Magazine article The Spectator

The Chattering Classes

Magazine article The Spectator

The Chattering Classes

Article excerpt

Louise Stern on what the deaf really think of 'hearing people'

I'm at my desk in London chatting to a deaf woman in Mexico. We are communing through the internet. At 17.57 GMT , an instant messenger bubble pops on to my computer screen: 'Louise Stern: Hi Freddy, it's Louise' and the interview has begun. It's miraculous, when you think about it.

Louise Stern is the author of Chattering Stories , a recently published collection of short stories about adventurous deaf girls in the big noisy world. Louise has a very original writing voice, and critics say that she enables them to understand for the first time what it must be like to be deaf.

She isn't comfortable writing in instant messenger, however. 'I tend to avoid it, ' she says. She prefers talking to the non-deaf - assuming they can't speak sign language - through pen and paper, face to face: 'I miss the intimacy of seeing the handwriting, people's body language, eye contact and so on.'

It's easy to see what she means. Instant messaging is fun, but awkward. You type, they type, you type, they type. . . but you end up typing on top of each other and the conversation chases its tail. At one point, Louise is discussing the Middle East - she's Jewish and sympathetic to the Palestinians - while I am still tapping on about deaf education.

I switch to her Jewishness, only to find that she has reverted to describing Galludet, the all-deaf university she attended in Washington DC.

Such muddling is strangely apt, however, because Louise's writing is all about misunderstandings and the mysteries of human interaction. 'We construct our own worlds and realities out of language, ' she tells me, 'which is a beautiful thing, but it is also dangerous because we forget that they are purely our invention.'

Like many others, Louise feels that language is being warped in the media age. 'It is getting further and further away from the physical world, ' she says. 'We have greater saturation today with the net, media, television, technology. I am not a luddite in any way, but look at the way people write in magazines and newspapers. It is different now.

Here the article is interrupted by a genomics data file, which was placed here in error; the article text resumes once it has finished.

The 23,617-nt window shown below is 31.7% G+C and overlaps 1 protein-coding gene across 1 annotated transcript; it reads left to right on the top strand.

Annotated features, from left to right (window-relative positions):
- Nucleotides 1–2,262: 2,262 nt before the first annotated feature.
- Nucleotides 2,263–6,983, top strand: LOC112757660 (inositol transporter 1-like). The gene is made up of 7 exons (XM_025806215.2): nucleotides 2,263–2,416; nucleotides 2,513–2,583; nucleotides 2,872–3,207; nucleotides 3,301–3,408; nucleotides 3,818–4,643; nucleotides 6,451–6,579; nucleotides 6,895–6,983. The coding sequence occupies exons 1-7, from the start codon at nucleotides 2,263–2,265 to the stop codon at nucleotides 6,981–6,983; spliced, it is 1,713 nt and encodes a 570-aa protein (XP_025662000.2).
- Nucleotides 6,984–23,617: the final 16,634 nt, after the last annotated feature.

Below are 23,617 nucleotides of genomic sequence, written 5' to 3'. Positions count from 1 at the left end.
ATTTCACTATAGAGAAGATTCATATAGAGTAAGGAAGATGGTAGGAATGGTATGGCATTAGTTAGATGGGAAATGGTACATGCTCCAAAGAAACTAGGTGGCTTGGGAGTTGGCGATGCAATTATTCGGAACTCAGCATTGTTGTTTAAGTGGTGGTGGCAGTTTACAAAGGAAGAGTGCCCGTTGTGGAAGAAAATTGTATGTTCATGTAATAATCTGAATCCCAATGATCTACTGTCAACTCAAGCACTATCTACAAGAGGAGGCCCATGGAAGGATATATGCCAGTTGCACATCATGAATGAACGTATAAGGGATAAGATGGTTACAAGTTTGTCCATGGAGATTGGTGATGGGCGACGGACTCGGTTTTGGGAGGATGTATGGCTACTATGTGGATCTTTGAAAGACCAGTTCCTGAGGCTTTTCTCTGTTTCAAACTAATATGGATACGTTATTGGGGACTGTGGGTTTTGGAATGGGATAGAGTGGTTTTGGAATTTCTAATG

The authors assume that their readers are familiar with terms that only come from this media world, whether it is pop psychology or political jargon. . . If that makes any sense?'

It does. To see this phenomenon clearly, though, perhaps it helps to be deaf. Hearing people, as Louise calls us, are so bombarded by sounds, by songs and jingles, that we cannot spot how our words are changing. To the deaf, we must seem drunk on noise - and in fact intoxication is a recurring theme in Chattering. There are lots of passages about hard drinking. 'I didn't really think about that at the time, ' she says, 'but now you mention it. . . yeah! !'

Louise's new book, an account of life in a village of deaf people in Mexico, is about a 'different sort of intoxication'. What exactly? 'I can't define it yet. . . maybe when the book is finished. It's something to do with oblivion. . . ' There's a nervous pause. Skype's wiggly pen icon, which tells you when somebody is typing, stops wiggling. I can't think what to say. Have we got stuck in pseuds' corner? Thankfully, after a minute, Louise says 'sorry if that sounds pretentious!' The tension breaks and we move on.

Louise is fourth-generation deaf. She became aware of it when she was four. …

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